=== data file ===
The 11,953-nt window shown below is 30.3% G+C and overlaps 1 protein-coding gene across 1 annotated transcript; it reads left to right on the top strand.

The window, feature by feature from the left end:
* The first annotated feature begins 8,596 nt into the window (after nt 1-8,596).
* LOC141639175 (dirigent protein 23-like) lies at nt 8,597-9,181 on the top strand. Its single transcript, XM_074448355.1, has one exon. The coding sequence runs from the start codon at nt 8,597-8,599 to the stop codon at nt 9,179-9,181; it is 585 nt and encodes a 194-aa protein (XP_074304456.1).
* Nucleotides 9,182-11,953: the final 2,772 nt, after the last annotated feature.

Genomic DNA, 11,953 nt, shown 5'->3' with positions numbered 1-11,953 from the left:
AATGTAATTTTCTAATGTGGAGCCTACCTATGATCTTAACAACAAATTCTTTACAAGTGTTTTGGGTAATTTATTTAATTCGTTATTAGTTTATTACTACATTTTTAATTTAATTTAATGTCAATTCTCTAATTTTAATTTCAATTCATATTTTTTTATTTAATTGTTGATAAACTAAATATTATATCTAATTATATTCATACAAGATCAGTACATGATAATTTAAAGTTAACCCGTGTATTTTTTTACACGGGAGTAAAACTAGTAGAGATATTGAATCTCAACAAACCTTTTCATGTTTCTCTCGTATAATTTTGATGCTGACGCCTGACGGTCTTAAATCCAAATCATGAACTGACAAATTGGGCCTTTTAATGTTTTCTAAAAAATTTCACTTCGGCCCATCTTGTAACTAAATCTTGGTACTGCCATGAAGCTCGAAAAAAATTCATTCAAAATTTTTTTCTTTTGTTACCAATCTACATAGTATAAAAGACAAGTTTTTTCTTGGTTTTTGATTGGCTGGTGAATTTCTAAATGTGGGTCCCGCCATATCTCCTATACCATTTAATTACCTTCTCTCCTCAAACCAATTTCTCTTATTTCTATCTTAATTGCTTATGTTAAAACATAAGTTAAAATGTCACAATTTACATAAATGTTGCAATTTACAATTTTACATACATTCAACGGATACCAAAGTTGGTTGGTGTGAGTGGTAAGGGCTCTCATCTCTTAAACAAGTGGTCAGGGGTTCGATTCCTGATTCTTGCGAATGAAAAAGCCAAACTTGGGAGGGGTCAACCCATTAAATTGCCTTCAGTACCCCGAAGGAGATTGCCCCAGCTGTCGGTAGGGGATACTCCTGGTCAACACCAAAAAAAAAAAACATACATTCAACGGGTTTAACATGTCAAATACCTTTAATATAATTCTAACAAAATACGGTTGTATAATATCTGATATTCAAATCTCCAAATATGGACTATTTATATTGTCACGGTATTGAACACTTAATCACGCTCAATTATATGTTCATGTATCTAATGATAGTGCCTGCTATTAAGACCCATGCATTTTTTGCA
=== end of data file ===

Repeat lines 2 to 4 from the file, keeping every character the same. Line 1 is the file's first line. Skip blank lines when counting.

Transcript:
The window, feature by feature from the left end:
* The first annotated feature begins 8,596 nt into the window (after nt 1-8,596).
* LOC141639175 (dirigent protein 23-like) lies at nt 8,597-9,181 on the top strand. Its single transcript, XM_074448355.1, has one exon. The coding sequence runs from the start codon at nt 8,597-8,599 to the stop codon at nt 9,179-9,181; it is 585 nt and encodes a 194-aa protein (XP_074304456.1).